News & Events

A walk a day gets Margaret through lockdown

May 6, 2020

Margaret Pimlott’s return ‘home’ to Currie Park was somewhat different to what she had anticipated but she is not letting it get her down. Instead she is walking every day around the village and local streets.

After a four-year gap from Currie Park, she came back to the village in February and soon afterwards found herself – like everyone else – in lockdown.

“I was just beginning to get reacquainted with my friends and becoming used to living in assisted living and not with George, my husband, when my life turned upside down,” Margaret said.

“The virus really is a nuisance.”

Margaret used to live in a two-bed independent unit at Currie Park with husband George before leaving for Shepparton to be closer to specialist doctors and other health services. It was an idyllic life, close to their son Brian and not too far away from their daughter in Melbourne.

Moving into Currie Park came at the right time for the couple. They needed to downsize, slow down and look after each other. They loved Euroa, which was close to towns stacked with opportunity and junk shops, and quirky antiques.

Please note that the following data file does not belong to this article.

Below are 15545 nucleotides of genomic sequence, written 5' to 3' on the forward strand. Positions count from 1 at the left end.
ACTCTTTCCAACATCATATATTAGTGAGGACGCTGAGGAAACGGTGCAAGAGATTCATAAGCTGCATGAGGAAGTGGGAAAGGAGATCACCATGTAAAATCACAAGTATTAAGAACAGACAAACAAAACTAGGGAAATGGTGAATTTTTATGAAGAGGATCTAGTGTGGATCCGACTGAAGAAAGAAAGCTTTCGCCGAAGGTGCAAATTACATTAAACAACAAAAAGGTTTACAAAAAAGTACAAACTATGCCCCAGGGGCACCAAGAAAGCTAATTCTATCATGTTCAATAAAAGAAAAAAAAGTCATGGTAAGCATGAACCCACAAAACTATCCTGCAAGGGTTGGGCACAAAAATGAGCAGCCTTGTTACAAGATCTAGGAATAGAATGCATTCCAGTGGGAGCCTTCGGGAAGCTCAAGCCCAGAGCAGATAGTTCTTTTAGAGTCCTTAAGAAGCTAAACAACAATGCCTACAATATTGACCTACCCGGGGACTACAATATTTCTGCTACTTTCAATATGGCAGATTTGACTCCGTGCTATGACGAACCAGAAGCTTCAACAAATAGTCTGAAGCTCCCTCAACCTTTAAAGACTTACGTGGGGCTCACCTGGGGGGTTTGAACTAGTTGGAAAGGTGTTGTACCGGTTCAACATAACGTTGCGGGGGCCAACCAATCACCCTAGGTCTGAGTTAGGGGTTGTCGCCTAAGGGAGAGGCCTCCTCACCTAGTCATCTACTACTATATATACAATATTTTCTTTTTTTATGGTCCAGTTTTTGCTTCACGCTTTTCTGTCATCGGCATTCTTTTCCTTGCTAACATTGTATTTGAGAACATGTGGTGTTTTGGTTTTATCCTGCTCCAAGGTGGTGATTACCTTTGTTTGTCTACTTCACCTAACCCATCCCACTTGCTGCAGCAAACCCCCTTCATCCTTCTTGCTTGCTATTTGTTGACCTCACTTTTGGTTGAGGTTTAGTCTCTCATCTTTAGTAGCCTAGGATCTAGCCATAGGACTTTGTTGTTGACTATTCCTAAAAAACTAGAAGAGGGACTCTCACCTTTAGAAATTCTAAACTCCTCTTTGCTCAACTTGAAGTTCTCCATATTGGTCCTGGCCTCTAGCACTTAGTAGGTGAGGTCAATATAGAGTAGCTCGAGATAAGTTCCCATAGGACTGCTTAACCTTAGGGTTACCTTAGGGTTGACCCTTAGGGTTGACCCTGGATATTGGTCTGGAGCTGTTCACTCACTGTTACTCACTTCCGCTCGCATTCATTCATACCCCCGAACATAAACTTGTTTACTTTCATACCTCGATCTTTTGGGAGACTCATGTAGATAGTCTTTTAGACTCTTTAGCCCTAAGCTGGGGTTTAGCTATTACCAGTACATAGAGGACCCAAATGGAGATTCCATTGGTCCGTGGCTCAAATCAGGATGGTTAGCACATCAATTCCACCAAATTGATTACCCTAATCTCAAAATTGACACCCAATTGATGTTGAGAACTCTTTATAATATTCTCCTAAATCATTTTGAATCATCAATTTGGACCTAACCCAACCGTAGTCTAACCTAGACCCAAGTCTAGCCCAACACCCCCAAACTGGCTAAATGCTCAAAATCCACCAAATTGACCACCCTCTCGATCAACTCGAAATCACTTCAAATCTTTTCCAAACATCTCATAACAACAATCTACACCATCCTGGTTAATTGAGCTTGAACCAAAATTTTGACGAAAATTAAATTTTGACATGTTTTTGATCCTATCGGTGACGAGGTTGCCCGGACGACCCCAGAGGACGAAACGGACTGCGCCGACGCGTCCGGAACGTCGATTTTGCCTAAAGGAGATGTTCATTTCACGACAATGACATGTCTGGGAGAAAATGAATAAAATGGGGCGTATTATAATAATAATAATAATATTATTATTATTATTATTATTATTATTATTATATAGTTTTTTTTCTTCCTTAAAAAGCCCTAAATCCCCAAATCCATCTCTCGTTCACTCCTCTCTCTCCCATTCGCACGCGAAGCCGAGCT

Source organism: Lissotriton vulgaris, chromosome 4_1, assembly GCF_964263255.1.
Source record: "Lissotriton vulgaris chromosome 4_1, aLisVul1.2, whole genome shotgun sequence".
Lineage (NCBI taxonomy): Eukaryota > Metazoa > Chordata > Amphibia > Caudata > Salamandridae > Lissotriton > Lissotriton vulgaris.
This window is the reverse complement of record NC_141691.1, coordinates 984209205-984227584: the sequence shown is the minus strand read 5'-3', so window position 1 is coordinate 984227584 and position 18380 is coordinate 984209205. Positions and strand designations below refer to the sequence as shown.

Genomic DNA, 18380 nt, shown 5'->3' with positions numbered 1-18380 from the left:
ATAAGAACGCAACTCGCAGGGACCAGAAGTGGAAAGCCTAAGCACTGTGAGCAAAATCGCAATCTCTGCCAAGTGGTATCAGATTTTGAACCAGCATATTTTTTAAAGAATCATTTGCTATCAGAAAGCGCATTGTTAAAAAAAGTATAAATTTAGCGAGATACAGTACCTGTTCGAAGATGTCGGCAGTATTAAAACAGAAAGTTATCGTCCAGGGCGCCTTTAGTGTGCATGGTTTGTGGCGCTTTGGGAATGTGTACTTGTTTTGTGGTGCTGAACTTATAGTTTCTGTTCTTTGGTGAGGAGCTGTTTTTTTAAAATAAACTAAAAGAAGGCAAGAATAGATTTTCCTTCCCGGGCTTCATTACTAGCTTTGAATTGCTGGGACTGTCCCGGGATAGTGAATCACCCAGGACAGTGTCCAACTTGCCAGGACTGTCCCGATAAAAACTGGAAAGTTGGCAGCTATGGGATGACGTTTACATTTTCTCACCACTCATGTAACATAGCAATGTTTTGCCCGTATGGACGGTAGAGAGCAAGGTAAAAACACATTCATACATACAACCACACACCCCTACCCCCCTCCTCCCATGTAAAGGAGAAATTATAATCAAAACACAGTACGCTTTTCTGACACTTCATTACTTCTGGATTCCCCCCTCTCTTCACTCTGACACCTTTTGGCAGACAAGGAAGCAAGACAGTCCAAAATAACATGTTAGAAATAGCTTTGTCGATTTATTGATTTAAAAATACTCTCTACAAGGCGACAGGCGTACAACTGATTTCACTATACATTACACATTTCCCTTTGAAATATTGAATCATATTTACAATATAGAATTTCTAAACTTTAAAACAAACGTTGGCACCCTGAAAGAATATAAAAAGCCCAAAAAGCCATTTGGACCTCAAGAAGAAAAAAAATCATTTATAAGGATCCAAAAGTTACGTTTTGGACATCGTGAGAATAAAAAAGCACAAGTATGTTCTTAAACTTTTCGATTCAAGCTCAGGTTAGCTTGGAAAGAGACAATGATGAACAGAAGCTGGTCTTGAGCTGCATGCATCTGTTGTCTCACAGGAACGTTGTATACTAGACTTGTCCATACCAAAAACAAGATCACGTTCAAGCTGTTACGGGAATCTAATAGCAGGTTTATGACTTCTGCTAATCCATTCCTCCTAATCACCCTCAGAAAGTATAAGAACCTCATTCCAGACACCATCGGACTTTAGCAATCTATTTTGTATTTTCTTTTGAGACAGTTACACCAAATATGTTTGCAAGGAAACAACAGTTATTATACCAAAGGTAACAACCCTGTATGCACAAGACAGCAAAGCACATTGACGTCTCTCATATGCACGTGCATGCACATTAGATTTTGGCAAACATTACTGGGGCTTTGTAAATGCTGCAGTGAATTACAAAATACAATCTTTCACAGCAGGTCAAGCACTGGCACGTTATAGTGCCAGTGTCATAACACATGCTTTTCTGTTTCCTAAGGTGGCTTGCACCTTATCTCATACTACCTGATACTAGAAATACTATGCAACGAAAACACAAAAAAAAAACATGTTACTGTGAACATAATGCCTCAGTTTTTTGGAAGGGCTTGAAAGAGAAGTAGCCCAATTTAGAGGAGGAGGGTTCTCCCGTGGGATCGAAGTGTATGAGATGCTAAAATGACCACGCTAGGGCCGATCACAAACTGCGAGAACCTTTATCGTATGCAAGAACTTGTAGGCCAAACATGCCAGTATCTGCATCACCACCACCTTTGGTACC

Best of all there was the village life of Currie Park, the residents whom they described as their extended family, and the many activities which they loved including the weekly mah-jong, movie afternoons, bridge and crafts.

The chance to return to Euroa was something neither Margaret nor George could ignore.

“George was needing more care and when we rang around to see whether there were vacancies in retirement living and aged care, we were thrilled that we could get into Currie Park and nearby Granite Hills,” Margaret said.

“It was serendipity really. I was able to visit George regularly, become used to having my meals cooked for me, and settle in. And the virus struck.”

Attempts at zoom or skype haven’t been that successful but the couple ring each other several times a day, and Margaret has also ‘fence’ visited George several times too.

“We sit on either side of a fence – a bit like Pyramus and Thisbe in A Midsummer Night’s Dream – and catch up,” she said.

Life may be locked up for the moment for Margaret but she is still finding plenty to do.

She is reading, doing jigsaws but her real love is a daily walk.

“It keeps me fit and I have set myself the task of counting potholes as I walk. I can say that there are rather a lot in Euroa.”

Margaret is not quite sure yet what she will do with the information about the potholes but for the moment, it is keeping her entertained and focused.





Keith White, who had heart surgery two years ago, reckons he’s better now than he has ever been. He puts his state of health and well-being down to the life he has found at Currie Park, OCAV’s village in Euroa.

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